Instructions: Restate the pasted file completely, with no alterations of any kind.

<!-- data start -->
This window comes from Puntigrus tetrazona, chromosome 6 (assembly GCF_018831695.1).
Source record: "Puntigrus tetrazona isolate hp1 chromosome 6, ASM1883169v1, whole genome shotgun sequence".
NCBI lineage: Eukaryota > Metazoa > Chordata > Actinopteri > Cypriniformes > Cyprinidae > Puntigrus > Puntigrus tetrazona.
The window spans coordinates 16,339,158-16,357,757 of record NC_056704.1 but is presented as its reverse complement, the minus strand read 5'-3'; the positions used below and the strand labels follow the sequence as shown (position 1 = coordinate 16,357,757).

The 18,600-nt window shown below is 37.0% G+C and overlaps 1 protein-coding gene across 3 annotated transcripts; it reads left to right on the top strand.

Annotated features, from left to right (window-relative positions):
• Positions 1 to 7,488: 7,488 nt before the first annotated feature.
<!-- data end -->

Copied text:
This window comes from Puntigrus tetrazona, chromosome 6 (assembly GCF_018831695.1).
Source record: "Puntigrus tetrazona isolate hp1 chromosome 6, ASM1883169v1, whole genome shotgun sequence".
NCBI lineage: Eukaryota > Metazoa > Chordata > Actinopteri > Cypriniformes > Cyprinidae > Puntigrus > Puntigrus tetrazona.
The window spans coordinates 16,339,158-16,357,757 of record NC_056704.1 but is presented as its reverse complement, the minus strand read 5'-3'; the positions used below and the strand labels follow the sequence as shown (position 1 = coordinate 16,357,757).

The 18,600-nt window shown below is 37.0% G+C and overlaps 1 protein-coding gene across 3 annotated transcripts; it reads left to right on the top strand.

Annotated features, from left to right (window-relative positions):
• Positions 1 to 7,488: 7,488 nt before the first annotated feature.